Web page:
Last thing, yeast. Have you checked to see if your yeast attenuation is within the manufacturer's specs? Are you using a starter? Temp control?

Hope something here helps.
Thanks for the answers.
Good tip about heating the water... I'll try that.

My probe actually reads 2C lower than the mercury one and the electrical one so I've just been trusting those two and accounted for +2C on the probe one...

I am insulating the pot with aluminum foil and a towel but heat loss doesn't seem to be my problem.

the yeast is the other potential culprit.... just posted in the yeast forum about up to now having rehydrated my dry yeast in extract instead of water. But still, i've pitched a full pack of dry safale (eventhough rehydrated in extract) into only 3 gallons of wort and it still finished too high...

I do use temp control. Used liquid yeast only a few times and was also too high. Maybe my starter wasn't big enough though... but have the feeling it's more likely the mash than the yeast, unless the extract rehydration is such a big issue....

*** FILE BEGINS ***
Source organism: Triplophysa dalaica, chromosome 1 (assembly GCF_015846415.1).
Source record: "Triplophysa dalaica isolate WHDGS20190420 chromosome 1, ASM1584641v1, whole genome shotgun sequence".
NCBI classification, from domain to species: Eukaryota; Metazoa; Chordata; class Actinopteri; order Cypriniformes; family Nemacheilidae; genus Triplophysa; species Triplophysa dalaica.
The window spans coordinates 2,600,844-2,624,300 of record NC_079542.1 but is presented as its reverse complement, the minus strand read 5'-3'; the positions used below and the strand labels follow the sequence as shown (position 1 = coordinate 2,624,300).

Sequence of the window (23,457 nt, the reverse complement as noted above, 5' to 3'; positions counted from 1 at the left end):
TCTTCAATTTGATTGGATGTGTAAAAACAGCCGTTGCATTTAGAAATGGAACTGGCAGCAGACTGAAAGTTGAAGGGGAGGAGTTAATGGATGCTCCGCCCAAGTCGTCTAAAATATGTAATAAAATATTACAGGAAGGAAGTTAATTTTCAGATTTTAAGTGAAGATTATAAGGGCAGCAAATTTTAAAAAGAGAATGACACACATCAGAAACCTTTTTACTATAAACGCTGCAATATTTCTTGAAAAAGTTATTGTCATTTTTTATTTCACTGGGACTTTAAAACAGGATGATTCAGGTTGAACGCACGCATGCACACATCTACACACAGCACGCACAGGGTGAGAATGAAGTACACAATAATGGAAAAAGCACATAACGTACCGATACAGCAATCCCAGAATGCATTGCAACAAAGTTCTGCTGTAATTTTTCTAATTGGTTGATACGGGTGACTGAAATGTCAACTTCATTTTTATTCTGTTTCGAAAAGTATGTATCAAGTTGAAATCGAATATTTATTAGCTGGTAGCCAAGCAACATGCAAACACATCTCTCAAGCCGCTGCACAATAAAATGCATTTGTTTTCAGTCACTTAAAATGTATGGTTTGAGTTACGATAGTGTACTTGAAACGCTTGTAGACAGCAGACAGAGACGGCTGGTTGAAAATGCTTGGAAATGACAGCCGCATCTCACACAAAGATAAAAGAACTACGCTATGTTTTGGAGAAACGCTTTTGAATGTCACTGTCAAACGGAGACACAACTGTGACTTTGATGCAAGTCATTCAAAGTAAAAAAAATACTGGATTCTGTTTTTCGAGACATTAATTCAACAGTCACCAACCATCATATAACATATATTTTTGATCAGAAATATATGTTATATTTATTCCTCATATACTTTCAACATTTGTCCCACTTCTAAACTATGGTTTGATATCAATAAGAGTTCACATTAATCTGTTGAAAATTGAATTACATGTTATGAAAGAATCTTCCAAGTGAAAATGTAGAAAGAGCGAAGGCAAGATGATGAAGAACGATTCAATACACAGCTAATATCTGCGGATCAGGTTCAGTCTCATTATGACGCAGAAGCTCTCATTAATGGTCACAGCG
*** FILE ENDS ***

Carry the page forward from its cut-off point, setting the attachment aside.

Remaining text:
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tomaso

tomaso

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The problem seems solved. My last 4 batches have all finished at their expected FG(or one point above). The changes I've made have been to remove the pot from the induction stove after dough in and measure the temp further down in the Pot where most of the grist lies. Haven't tried Texas wine's water heating test yet but I'd also say that the warm stove would keep heating the Pot if not removed and that that probably was the main culprit.
The temp further down in the pot is different as well though by some 2C sometimes...

So thx for your help and brew on! :)
 
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tomaso

tomaso

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Thanks. It's cause I'm going away now for a month with no brewing so had to make up for lost time :)